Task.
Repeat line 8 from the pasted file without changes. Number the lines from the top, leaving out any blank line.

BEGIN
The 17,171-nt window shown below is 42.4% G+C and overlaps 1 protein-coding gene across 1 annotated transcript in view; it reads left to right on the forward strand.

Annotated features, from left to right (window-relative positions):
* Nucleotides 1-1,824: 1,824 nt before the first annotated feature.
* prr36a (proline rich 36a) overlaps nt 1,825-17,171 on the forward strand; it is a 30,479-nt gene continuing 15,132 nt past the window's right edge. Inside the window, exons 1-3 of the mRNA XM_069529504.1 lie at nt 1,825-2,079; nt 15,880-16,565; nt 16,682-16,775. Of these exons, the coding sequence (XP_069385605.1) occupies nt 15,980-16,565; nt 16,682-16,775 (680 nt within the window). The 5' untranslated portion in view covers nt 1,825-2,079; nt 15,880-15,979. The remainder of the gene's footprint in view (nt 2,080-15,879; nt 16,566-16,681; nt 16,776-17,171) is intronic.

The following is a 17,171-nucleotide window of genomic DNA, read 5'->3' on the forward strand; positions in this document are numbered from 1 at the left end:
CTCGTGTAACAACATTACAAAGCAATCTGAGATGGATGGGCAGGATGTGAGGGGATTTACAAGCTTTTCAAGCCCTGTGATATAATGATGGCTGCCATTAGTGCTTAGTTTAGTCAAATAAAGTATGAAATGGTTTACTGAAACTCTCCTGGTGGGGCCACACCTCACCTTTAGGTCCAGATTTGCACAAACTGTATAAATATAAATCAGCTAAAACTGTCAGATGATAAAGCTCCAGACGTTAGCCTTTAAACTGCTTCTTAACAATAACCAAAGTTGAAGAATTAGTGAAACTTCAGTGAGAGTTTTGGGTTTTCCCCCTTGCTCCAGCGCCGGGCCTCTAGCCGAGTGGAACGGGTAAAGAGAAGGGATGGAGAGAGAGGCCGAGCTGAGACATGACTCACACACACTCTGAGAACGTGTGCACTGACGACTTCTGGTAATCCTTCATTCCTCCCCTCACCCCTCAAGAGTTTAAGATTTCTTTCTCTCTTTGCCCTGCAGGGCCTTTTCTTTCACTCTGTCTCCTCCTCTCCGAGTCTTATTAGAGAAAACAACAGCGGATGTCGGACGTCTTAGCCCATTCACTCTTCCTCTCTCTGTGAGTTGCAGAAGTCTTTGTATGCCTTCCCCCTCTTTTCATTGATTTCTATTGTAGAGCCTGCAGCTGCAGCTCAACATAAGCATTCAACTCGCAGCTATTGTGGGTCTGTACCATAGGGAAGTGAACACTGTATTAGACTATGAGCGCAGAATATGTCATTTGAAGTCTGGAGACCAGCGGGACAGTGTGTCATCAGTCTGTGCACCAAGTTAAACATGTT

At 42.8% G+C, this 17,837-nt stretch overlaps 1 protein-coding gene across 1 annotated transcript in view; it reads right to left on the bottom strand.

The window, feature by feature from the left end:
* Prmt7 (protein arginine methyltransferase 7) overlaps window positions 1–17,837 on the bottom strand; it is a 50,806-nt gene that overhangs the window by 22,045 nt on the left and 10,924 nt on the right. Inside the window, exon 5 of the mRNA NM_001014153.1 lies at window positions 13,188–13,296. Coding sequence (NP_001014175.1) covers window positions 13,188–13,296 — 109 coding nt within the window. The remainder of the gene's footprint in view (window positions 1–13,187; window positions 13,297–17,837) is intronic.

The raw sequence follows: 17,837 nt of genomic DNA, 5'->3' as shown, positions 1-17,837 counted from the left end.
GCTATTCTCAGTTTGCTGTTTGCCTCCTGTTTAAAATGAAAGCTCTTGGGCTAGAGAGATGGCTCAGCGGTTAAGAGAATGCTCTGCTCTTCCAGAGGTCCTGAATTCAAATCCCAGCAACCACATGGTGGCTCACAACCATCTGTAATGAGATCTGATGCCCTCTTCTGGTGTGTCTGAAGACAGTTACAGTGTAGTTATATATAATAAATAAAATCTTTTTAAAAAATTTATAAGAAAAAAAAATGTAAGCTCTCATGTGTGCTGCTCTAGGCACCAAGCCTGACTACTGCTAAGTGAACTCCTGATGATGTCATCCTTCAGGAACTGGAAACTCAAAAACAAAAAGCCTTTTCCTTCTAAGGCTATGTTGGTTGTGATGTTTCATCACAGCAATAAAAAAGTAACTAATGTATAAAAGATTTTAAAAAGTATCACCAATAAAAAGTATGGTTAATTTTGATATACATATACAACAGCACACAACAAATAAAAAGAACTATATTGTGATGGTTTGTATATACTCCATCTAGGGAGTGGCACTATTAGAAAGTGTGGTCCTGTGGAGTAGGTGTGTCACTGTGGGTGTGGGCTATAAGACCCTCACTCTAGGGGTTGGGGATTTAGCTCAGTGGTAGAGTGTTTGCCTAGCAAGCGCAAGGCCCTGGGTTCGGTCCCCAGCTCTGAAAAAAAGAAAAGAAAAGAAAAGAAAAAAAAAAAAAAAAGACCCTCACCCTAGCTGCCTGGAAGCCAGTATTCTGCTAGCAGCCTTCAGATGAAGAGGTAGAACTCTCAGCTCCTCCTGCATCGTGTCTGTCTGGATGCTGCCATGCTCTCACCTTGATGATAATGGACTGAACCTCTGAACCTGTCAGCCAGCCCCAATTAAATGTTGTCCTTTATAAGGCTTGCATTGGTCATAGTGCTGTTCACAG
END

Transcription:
The window, feature by feature from the left end: